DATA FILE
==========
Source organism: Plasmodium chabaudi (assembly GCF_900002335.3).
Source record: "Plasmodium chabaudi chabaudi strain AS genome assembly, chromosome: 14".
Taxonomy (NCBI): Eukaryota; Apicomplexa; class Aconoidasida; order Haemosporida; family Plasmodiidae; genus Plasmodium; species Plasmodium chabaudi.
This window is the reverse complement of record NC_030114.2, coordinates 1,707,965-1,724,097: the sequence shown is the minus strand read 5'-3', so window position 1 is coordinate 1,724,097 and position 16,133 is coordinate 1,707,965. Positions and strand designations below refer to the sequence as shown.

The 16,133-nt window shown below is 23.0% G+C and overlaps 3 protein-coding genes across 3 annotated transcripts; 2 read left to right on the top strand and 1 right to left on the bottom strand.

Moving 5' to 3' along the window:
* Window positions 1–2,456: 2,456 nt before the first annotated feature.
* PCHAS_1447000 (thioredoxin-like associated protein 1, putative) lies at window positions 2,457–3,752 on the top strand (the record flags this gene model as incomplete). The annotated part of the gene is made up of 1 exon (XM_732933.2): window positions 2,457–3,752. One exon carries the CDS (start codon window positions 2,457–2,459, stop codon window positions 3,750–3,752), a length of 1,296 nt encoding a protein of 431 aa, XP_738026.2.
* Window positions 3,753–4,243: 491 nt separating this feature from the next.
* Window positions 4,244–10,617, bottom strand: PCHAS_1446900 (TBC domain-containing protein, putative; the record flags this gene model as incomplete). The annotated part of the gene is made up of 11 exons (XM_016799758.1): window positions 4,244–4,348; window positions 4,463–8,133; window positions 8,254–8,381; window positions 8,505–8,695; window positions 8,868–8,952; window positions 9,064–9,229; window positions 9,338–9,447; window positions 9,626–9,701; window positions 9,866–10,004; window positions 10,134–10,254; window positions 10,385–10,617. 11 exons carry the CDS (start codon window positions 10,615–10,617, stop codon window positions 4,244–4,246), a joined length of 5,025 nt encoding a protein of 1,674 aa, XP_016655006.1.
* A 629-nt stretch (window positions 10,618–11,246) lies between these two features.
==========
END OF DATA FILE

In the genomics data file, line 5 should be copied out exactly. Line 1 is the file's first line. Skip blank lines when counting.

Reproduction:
The 16,133-nt window shown below is 23.0% G+C and overlaps 3 protein-coding genes across 3 annotated transcripts; 2 read left to right on the top strand and 1 right to left on the bottom strand.